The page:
In 2008, I was living and studying in the Syrian capital, Damascus. One evening, late during my stay, I was invited to dinner at a Syrian friend’s house. Afterwards, as we reclined on his balcony overlooking the city, our talk moved to the political future of his country. Then, unexpectedly and in words I recall with undiluted clarity, he said: “If ever there is unrest against the government, Syria will end up like Iraq.” The words, even on a balmy, late spring night, chilled the air.
Today, with Syria descending with every passing day into a deeper, more protracted state of conflict; his words have the increasing weight of undeniable truth.
Seemingly each week comes news from Syria of greater, bloodier and far more brutal crimes committed by barbarous security forces unleashed by the desperate regime of Bashar al-Assad. This week has been that of the terrible massacre in Houla, in which over 100 people were slaughtered by regime forces. Not even the children were spared, many of their bodies bearing terrible injuries.
With this massacre came the usual diplomatic repercussions and inevitable political impasse, with Russia stymieing concerted efforts to increase sanctions on Syria. In the end, the conflict carries on, unabated, unchecked and out of control; with many observers at a loss over how to bring it to a swift close.
In Europe and America, there are increasing calls for action against the Assad regime, even for armed action. However, the U.S. and other concerned nations should carefully consider such an option and, if possible, avoid it entirely.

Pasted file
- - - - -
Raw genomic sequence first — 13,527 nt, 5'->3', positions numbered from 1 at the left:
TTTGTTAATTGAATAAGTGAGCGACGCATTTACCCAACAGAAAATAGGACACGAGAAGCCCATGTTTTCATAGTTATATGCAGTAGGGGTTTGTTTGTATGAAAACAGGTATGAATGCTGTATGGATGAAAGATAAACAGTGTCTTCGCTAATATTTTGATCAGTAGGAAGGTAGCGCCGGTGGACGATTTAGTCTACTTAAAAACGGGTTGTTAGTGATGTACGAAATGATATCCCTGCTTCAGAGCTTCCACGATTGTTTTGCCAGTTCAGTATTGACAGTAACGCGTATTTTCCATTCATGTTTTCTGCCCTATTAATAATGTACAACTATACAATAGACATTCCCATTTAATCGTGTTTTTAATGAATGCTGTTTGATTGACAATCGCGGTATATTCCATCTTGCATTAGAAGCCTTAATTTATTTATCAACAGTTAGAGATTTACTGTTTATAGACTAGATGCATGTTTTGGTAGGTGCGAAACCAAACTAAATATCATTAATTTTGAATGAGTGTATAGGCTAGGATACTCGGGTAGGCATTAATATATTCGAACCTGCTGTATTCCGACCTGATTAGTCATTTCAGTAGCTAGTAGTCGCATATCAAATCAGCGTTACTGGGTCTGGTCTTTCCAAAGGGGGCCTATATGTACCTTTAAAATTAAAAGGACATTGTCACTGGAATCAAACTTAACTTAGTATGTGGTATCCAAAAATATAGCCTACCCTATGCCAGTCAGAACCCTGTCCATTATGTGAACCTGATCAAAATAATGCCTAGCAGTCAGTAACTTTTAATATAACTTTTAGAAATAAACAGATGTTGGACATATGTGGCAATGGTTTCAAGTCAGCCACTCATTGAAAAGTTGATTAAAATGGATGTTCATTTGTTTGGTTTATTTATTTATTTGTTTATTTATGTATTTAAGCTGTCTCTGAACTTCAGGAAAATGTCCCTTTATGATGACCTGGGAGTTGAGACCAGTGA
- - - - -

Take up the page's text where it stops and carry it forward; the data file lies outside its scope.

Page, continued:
Indeed, any action of an armed nature risks further escalating the conflict and totally destabilizing Syria. Examples of this include the setting up of safe zones, arming the opposition, no-fly zones, and actively working for the downfall of the regime. Whilst, on paper, these actions appear as attractive options to minimize the bloodshed and end the conflict, they will actually only protract it.
In fact, such measures will make the eventual denouement in Syria bloodier, less predictable and far more destabilizing. They will ensure that Syria is awash with weapons, split along certain territorial lines and devoid of any residual governmental structures to help rebuild Syria for the long-term future.
Today, the unrest in Syria is not a unified picture, but a myriad of regions, parties, people, and interests all colliding together when faced with a vile regime’s brutal military actions. This is a complex and highly sensitive country, whose current situation is incredibly delicate; armed foreign intervention or foreign intervention by means of weapons or monetary support might not be the best route to achieving a peaceful and stable Syria.
It is understandable emotions run high when confronted with the truly terrible images of the past few days, weeks, months and year. It also remains truly shocking, the lengths at which the regime will go to silence, torture, maim and imprison its many, largely peaceful, opponents.
In this vein, it is essential that, in the haste to help Syria rid itself of the scourge that is Assad, the international community does not remove one problem, only to replace it with a plethora of others. Indeed, if it seeks to ensure that my friend’s awful vision of a bloody, war-torn Syria, remains unrealized, then all of its concerted efforts must go into avoiding armed action or support thereof at all costs. The ultimate price of a failure to do this would be the total collapse of Syria, to the great detriment of the Syrian people.